The bill would also allow consumers to cancel a roofing contract within three days after signing.
Lang said “the objective of this legislation” is to avert scam artists.
“Typically, it comes after a big storm when there’s so much work, and some people may have to wait a couple of weeks or even a couple of months,” said Lang. “These people come in from out of state, take their money, and either don’t show up or only do part of the job.”
Local chambers of commerce haven’t read the bill that’s only received one hearing in the Senate’s Government Oversight and Reform Committee but say consumers seeking any service should be wary of any door-to-door sales.
“Don’t take an offer from somebody that comes to your door,” said Fairfield Chamber of Commerce President and CEO Kert Radel. “Consumers should beware that when someone comes to your door, you have to do the due diligence in order to make sure that they are a reputable company with a good history of doing the job right.”
Greater Hamilton Chamber of Commerce President and CEO Dan Bates said people need to do their homework to see “what’s a reasonable price” for the requested work.
It’s advisable to check with local chambers of commerce as members have to maintain certain standards and check any complaint histories with the Better Business Bureau. The bureau offers tips and advice on various business industries.
Bates said “the most important thing” for a contractor is not to pay upfront.
“If a contractor is telling you that you need to pay 50% upfront, then you better find another contractor,” said Bates. “Either he’s a scam artist, or he is using one new job to pay to finish on another job.”
Either way, he said that’s a scenario a consumer does not want to be in.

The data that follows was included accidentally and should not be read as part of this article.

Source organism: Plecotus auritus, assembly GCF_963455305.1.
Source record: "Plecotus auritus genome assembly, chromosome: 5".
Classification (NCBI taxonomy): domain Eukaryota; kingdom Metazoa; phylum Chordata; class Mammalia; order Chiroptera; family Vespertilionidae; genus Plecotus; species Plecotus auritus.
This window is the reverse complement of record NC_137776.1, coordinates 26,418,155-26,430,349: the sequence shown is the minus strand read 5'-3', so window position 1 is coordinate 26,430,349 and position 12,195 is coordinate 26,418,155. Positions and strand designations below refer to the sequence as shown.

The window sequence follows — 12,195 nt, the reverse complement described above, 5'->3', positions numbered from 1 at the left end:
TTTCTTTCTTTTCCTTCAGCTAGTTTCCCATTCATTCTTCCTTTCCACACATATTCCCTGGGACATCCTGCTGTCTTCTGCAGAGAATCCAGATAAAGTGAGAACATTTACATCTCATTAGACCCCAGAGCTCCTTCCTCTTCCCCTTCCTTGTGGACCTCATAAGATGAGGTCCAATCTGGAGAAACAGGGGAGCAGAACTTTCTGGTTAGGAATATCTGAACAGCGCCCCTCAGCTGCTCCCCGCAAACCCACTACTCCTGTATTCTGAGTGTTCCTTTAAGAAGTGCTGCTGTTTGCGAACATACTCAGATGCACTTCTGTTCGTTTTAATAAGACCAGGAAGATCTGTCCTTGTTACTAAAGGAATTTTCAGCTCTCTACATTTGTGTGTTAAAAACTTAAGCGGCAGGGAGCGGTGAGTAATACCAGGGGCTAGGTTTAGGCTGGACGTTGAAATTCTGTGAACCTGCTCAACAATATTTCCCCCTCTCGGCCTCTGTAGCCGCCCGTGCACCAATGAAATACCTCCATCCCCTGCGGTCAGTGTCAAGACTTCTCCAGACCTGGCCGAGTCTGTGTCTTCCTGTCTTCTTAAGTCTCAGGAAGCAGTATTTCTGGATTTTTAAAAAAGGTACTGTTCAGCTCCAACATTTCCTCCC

Radel said it’s not just about the lowest price.
“Consumers need to be aware, and don’t always go for the lowest price, go for the business that’s going to give you the quality work.”
Here are six tips for hiring a roofer from the Better Business Bureau:
- Make sure you understand the full scope of the project. What exactly is the roofer going to do? Will they do spot repairs or replacing the whole roof? Will they remove the old roof or covering it with the new roof? Ensure you understand the pros and cons of the solutions and that everything is detailed in your contract.
- Ask about clean-up and waste removal. Confirm the contractor is responsible for hauling away all old materials and cleaning up your site after their work is complete.
- Consider your gutters and landscaping. A roofing job requires the use of ladders that can cause damage when leaned against your gutters or stuck in your landscaping. How will your roofer protect against damage or fix things after the job is done?
- Plan for bad weather. Ask your roofer about what they will do to protect your home in the case of rain or snow.
- Check your insurance coverage. If your project is for fixing damage, check your homeowner’s insurance to see if your project is covered and how you should proceed if it is. (Also, check the contractor’s insurance coverage for things like worker’s compensation, property damage, and personal liability.)
- Different contractors for different roofing systems. Roofing contractors can be certified to install specific types of roofs. Check with the manufacturer to see if your contractor is certified for their system.